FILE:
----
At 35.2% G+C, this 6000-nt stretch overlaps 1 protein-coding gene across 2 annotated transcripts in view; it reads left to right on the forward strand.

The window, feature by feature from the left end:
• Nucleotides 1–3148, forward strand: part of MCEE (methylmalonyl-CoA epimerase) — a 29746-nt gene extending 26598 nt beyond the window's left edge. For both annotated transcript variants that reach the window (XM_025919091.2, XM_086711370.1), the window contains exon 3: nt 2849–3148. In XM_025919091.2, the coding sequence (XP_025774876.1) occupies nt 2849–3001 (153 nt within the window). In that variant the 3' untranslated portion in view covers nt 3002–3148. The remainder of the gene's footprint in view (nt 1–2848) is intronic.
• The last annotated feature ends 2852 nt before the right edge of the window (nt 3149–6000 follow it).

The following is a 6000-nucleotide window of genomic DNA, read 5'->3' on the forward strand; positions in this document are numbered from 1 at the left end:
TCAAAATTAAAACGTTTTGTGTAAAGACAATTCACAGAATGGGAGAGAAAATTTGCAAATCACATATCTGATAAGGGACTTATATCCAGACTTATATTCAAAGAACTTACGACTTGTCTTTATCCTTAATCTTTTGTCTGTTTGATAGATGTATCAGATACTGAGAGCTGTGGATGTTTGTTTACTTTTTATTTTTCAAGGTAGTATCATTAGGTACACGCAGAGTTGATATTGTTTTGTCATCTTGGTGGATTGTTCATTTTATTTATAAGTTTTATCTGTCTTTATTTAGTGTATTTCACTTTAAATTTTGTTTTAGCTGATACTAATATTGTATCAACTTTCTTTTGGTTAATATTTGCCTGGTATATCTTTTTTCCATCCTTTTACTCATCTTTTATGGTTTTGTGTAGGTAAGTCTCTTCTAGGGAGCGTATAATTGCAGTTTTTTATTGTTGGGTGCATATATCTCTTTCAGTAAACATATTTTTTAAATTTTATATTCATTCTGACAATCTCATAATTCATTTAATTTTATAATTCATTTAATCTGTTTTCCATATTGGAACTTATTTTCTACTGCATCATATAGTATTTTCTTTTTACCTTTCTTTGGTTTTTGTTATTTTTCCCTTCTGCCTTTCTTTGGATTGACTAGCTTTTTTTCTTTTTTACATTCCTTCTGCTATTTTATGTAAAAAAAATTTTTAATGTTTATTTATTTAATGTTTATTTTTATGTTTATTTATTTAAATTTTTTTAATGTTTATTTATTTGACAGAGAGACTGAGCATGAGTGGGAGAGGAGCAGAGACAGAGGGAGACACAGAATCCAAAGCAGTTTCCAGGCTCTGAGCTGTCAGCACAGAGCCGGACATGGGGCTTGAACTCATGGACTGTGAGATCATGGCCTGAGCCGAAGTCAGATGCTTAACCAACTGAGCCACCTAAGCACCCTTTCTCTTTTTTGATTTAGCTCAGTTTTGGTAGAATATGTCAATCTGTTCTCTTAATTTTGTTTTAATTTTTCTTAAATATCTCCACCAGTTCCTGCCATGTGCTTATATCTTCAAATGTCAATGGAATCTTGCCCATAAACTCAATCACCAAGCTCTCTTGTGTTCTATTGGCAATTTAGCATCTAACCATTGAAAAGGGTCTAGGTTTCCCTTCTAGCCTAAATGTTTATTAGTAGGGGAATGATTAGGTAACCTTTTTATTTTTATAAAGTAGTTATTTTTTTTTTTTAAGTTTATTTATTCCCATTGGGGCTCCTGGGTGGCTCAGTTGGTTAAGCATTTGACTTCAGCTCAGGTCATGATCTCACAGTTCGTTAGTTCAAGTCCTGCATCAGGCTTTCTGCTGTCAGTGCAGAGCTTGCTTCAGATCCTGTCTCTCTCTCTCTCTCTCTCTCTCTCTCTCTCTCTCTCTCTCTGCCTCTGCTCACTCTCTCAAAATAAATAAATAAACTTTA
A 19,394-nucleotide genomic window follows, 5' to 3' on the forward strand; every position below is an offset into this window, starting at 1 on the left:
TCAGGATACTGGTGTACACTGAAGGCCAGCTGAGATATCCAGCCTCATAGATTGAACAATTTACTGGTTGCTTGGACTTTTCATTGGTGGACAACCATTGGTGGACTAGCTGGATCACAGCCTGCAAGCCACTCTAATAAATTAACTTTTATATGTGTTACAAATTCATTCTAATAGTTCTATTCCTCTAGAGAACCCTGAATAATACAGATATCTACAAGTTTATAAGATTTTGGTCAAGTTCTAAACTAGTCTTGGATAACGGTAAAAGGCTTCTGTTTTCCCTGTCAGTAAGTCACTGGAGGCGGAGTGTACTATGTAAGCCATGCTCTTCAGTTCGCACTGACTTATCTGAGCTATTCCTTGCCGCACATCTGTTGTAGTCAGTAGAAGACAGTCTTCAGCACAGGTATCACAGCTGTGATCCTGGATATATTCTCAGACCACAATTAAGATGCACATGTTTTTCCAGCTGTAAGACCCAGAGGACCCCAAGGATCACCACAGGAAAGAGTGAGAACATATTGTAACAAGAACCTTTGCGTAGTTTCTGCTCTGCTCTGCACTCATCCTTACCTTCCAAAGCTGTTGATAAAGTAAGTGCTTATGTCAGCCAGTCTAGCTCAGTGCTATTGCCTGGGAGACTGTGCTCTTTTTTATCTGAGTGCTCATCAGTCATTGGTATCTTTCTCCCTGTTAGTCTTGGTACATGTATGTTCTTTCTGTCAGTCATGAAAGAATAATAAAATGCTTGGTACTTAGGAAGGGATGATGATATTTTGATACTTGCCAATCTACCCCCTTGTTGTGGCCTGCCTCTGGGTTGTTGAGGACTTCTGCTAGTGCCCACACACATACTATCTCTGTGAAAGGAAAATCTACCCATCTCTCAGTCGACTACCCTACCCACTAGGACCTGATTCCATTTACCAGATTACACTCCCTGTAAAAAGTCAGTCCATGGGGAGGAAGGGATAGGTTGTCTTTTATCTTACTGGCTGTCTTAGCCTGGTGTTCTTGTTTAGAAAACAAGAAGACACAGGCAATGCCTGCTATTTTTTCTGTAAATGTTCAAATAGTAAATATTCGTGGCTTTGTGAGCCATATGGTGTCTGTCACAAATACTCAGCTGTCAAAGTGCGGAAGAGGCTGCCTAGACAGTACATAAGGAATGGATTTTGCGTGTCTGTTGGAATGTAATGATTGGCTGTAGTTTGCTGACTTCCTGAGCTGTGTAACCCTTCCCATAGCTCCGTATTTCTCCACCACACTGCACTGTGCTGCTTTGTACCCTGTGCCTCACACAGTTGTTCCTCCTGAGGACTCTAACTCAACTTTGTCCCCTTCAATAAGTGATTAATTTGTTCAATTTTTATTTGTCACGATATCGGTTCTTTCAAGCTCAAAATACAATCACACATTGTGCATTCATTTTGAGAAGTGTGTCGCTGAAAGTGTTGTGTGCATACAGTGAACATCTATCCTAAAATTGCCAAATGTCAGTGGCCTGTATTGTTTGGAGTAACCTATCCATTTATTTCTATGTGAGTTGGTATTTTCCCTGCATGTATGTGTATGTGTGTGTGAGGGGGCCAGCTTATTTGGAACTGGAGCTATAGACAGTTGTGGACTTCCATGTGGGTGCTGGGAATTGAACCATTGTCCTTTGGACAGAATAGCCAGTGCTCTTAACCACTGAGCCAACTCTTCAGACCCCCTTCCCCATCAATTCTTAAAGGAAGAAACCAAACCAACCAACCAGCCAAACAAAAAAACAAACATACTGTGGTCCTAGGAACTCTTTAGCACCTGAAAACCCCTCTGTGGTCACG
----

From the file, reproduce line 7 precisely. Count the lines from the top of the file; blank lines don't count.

A 19,394-nucleotide genomic window follows, 5' to 3' on the forward strand; every position below is an offset into this window, starting at 1 on the left: